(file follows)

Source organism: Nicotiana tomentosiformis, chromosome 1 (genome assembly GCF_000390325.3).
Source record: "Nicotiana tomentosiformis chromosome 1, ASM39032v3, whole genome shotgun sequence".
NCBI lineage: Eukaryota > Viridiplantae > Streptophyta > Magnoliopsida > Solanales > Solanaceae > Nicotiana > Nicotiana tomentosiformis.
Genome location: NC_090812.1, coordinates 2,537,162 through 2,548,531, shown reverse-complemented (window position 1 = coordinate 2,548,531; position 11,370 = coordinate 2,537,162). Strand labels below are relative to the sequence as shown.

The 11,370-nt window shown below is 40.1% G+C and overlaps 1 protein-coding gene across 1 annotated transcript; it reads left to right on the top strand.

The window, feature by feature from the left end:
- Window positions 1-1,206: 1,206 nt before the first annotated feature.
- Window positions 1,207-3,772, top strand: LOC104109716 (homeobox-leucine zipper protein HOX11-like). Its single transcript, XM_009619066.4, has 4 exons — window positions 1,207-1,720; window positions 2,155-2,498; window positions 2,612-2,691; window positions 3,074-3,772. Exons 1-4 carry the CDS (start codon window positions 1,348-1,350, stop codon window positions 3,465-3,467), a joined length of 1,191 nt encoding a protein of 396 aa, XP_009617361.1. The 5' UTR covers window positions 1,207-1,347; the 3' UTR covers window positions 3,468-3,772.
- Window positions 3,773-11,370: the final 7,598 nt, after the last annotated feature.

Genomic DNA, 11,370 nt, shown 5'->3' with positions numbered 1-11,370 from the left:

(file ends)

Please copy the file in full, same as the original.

Source organism: Nicotiana tomentosiformis, chromosome 1 (genome assembly GCF_000390325.3).
Source record: "Nicotiana tomentosiformis chromosome 1, ASM39032v3, whole genome shotgun sequence".
NCBI lineage: Eukaryota > Viridiplantae > Streptophyta > Magnoliopsida > Solanales > Solanaceae > Nicotiana > Nicotiana tomentosiformis.
Genome location: NC_090812.1, coordinates 2,537,162 through 2,548,531, shown reverse-complemented (window position 1 = coordinate 2,548,531; position 11,370 = coordinate 2,537,162). Strand labels below are relative to the sequence as shown.

The 11,370-nt window shown below is 40.1% G+C and overlaps 1 protein-coding gene across 1 annotated transcript; it reads left to right on the top strand.

The window, feature by feature from the left end:
- Window positions 1-1,206: 1,206 nt before the first annotated feature.
- Window positions 1,207-3,772, top strand: LOC104109716 (homeobox-leucine zipper protein HOX11-like). Its single transcript, XM_009619066.4, has 4 exons — window positions 1,207-1,720; window positions 2,155-2,498; window positions 2,612-2,691; window positions 3,074-3,772. Exons 1-4 carry the CDS (start codon window positions 1,348-1,350, stop codon window positions 3,465-3,467), a joined length of 1,191 nt encoding a protein of 396 aa, XP_009617361.1. The 5' UTR covers window positions 1,207-1,347; the 3' UTR covers window positions 3,468-3,772.
- Window positions 3,773-11,370: the final 7,598 nt, after the last annotated feature.

Genomic DNA, 11,370 nt, shown 5'->3' with positions numbered 1-11,370 from the left: